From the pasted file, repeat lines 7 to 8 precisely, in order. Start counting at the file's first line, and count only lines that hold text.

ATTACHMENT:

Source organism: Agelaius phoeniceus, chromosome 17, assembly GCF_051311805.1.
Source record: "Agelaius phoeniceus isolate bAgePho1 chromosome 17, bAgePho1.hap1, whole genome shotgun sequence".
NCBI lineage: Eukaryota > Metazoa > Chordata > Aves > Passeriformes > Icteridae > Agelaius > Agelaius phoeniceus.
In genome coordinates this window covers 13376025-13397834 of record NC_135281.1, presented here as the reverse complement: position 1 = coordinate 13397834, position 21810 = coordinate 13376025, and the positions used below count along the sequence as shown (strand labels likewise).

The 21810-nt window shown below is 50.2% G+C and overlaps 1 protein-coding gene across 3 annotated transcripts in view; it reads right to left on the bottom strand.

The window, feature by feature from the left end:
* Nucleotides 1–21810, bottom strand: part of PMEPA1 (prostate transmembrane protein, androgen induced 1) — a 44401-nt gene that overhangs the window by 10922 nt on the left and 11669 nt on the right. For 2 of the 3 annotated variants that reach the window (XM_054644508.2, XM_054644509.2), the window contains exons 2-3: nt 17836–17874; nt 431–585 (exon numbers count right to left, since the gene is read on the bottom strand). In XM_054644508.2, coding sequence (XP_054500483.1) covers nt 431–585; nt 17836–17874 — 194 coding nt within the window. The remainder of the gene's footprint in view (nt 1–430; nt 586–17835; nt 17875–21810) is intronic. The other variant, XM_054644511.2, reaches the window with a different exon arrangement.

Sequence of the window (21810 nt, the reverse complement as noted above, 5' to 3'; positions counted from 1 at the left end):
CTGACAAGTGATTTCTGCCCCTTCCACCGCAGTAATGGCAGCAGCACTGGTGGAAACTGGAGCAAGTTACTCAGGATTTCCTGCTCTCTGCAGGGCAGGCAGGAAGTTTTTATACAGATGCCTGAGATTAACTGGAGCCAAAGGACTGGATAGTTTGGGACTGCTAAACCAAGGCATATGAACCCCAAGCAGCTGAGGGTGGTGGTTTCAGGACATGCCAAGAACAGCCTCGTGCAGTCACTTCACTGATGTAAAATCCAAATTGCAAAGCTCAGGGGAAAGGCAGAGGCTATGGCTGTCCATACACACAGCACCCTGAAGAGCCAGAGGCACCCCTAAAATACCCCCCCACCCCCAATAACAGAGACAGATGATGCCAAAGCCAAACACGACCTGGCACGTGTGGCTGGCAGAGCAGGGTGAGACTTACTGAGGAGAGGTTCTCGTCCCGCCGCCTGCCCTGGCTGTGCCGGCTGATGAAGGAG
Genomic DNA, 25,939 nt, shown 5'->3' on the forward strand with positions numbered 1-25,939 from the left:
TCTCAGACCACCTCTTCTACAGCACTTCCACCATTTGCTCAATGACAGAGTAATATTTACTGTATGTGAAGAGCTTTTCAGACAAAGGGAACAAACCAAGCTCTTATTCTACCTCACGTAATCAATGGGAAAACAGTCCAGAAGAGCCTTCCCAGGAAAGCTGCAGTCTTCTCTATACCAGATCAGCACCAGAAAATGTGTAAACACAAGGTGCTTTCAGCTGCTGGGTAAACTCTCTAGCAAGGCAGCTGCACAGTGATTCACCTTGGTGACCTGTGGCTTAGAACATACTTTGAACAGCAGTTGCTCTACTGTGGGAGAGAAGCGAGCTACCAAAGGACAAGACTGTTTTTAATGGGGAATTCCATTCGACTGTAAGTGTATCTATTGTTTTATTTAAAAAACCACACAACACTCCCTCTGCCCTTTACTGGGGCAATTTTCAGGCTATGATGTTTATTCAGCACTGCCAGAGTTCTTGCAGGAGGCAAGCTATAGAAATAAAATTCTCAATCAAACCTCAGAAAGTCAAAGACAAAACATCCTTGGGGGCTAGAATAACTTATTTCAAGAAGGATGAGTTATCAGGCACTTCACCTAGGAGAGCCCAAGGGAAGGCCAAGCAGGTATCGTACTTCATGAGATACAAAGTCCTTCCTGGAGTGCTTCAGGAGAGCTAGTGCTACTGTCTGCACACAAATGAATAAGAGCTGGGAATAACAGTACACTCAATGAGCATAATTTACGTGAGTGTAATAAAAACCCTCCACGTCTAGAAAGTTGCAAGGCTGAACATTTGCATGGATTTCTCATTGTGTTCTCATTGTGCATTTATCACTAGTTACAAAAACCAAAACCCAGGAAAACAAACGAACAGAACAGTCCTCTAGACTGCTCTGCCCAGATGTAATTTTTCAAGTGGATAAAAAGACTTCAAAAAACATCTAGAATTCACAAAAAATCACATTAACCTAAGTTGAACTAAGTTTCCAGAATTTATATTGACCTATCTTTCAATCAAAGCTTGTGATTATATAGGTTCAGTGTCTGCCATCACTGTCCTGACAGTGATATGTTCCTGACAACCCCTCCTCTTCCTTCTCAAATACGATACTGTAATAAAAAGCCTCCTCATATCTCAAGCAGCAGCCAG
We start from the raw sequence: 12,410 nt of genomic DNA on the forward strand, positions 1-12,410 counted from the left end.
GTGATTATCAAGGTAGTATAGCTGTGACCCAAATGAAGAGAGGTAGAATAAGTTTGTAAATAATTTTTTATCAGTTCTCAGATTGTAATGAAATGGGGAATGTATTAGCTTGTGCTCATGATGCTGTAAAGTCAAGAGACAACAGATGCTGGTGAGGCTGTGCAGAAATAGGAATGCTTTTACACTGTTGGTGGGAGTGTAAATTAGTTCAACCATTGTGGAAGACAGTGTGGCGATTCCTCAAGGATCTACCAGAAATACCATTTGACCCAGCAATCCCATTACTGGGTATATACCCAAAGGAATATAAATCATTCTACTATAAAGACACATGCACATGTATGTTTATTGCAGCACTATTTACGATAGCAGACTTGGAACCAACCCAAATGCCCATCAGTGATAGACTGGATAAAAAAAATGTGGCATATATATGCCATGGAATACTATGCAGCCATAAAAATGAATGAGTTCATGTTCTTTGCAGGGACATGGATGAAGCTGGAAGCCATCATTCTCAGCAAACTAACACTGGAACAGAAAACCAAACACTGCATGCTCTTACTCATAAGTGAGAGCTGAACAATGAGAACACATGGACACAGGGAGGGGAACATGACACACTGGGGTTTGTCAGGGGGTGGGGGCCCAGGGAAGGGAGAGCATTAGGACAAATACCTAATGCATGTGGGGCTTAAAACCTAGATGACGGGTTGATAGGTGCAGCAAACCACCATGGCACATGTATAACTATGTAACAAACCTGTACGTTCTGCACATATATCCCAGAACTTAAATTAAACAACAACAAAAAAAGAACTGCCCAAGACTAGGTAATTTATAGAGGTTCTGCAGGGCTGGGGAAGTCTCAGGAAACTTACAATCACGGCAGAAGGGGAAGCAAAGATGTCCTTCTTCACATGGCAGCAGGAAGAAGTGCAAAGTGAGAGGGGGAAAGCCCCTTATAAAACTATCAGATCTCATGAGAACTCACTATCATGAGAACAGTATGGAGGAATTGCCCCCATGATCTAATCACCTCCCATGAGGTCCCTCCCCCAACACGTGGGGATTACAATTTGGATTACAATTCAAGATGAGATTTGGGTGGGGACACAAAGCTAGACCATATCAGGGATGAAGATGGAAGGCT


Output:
* Nucleotides 1–21810, bottom strand: part of PMEPA1 (prostate transmembrane protein, androgen induced 1) — a 44401-nt gene that overhangs the window by 10922 nt on the left and 11669 nt on the right. For 2 of the 3 annotated variants that reach the window (XM_054644508.2, XM_054644509.2), the window contains exons 2-3: nt 17836–17874; nt 431–585 (exon numbers count right to left, since the gene is read on the bottom strand). In XM_054644508.2, coding sequence (XP_054500483.1) covers nt 431–585; nt 17836–17874 — 194 coding nt within the window. The remainder of the gene's footprint in view (nt 1–430; nt 586–17835; nt 17875–21810) is intronic. The other variant, XM_054644511.2, reaches the window with a different exon arrangement.

Sequence of the window (21810 nt, the reverse complement as noted above, 5' to 3'; positions counted from 1 at the left end):